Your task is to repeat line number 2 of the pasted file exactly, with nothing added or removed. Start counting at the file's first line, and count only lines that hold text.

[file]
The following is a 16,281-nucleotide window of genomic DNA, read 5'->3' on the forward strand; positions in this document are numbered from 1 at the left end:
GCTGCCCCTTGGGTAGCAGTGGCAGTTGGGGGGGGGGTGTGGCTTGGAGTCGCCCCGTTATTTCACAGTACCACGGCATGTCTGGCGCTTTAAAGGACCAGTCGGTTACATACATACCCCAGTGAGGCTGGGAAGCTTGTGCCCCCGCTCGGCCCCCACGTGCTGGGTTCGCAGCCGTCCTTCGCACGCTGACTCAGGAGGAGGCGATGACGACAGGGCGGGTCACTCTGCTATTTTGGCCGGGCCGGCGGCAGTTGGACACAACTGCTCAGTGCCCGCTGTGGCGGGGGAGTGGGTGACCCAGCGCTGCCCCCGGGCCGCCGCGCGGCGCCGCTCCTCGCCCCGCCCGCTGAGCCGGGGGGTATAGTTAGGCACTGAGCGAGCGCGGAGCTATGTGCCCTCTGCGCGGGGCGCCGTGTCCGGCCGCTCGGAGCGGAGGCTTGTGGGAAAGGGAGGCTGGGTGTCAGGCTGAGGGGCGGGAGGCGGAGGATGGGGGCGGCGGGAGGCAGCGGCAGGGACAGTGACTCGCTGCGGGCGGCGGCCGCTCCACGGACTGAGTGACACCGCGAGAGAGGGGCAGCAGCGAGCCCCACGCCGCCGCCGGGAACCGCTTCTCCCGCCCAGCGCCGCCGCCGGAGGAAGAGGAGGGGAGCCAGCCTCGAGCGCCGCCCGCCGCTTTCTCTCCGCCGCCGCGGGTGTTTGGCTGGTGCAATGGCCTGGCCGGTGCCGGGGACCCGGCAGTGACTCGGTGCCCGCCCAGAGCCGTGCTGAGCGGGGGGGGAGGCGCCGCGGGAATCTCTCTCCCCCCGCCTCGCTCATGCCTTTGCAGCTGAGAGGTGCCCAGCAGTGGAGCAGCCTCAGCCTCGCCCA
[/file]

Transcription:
GCTGCCCCTTGGGTAGCAGTGGCAGTTGGGGGGGGGGTGTGGCTTGGAGTCGCCCCGTTATTTCACAGTACCACGGCATGTCTGGCGCTTTAAAGGACCAGTCGGTTACATACATACCCCAGTGAGGCTGGGAAGCTTGTGCCCCCGCTCGGCCCCCACGTGCTGGGTTCGCAGCCGTCCTTCGCACGCTGACTCAGGAGGAGGCGATGACGACAGGGCGGGTCACTCTGCTATTTTGGCCGGGCCGGCGGCAGTTGGACACAACTGCTCAGTGCCCGCTGTGGCGGGGGAGTGGGTGACCCAGCGCTGCCCCCGGGCCGCCGCGCGGCGCCGCTCCTCGCCCCGCCCGCTGAGCCGGGGGGTATAGTTAGGCACTGAGCGAGCGCGGAGCTATGTGCCCTCTGCGCGGGGCGCCGTGTCCGGCCGCTCGGAGCGGAGGCTTGTGGGAAAGGGAGGCTGGGTGTCAGGCTGAGGGGCGGGAGGCGGAGGATGGGGGCGGCGGGAGGCAGCGGCAGGGACAGTGACTCGCTGCGGGCGGCGGCCGCTCCACGGACTGAGTGACACCGCGAGAGAGGGGCAGCAGCGAGCCCCACGCCGCCGCCGGGAACCGCTTCTCCCGCCCAGCGCCGCCGCCGGAGGAAGAGGAGGGGAGCCAGCCTCGAGCGCCGCCCGCCGCTTTCTCTCCGCCGCCGCGGGTGTTTGGCTGGTGCAATGGCCTGGCCGGTGCCGGGGACCCGGCAGTGACTCGGTGCCCGCCCAGAGCCGTGCTGAGCGGGGGGGGAGGCGCCGCGGGAATCTCTCTCCCCCCGCCTCGCTCATGCCTTTGCAGCTGAGAGGTGCCCAGCAGTGGAGCAGCCTCAGCCTCGCCCA